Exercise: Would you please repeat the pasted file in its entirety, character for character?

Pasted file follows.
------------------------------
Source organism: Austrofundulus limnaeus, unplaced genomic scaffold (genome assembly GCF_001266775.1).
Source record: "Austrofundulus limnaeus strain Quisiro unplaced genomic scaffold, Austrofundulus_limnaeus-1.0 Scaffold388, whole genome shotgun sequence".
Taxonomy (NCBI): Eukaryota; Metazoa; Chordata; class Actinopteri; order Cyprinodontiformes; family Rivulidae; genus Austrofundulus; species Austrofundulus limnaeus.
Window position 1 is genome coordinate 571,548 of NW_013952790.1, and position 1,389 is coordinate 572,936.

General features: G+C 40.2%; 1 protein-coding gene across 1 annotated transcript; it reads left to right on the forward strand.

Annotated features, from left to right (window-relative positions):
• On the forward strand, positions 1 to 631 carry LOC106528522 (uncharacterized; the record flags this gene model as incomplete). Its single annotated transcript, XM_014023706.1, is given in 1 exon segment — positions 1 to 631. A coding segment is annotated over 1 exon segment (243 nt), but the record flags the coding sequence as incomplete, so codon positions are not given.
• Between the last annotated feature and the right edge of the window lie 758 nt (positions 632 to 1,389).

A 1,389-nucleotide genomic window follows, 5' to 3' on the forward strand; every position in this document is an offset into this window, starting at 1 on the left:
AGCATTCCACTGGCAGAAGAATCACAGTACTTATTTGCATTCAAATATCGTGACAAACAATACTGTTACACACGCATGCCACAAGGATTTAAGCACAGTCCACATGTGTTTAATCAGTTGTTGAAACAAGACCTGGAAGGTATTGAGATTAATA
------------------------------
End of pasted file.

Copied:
Source organism: Austrofundulus limnaeus, unplaced genomic scaffold (genome assembly GCF_001266775.1).
Source record: "Austrofundulus limnaeus strain Quisiro unplaced genomic scaffold, Austrofundulus_limnaeus-1.0 Scaffold388, whole genome shotgun sequence".
Taxonomy (NCBI): Eukaryota; Metazoa; Chordata; class Actinopteri; order Cyprinodontiformes; family Rivulidae; genus Austrofundulus; species Austrofundulus limnaeus.
Window position 1 is genome coordinate 571,548 of NW_013952790.1, and position 1,389 is coordinate 572,936.

General features: G+C 40.2%; 1 protein-coding gene across 1 annotated transcript; it reads left to right on the forward strand.

Annotated features, from left to right (window-relative positions):
• On the forward strand, positions 1 to 631 carry LOC106528522 (uncharacterized; the record flags this gene model as incomplete). Its single annotated transcript, XM_014023706.1, is given in 1 exon segment — positions 1 to 631. A coding segment is annotated over 1 exon segment (243 nt), but the record flags the coding sequence as incomplete, so codon positions are not given.
• Between the last annotated feature and the right edge of the window lie 758 nt (positions 632 to 1,389).

A 1,389-nucleotide genomic window follows, 5' to 3' on the forward strand; every position in this document is an offset into this window, starting at 1 on the left:
AGCATTCCACTGGCAGAAGAATCACAGTACTTATTTGCATTCAAATATCGTGACAAACAATACTGTTACACACGCATGCCACAAGGATTTAAGCACAGTCCACATGTGTTTAATCAGTTGTTGAAACAAGACCTGGAAGGTATTGAGATTAATA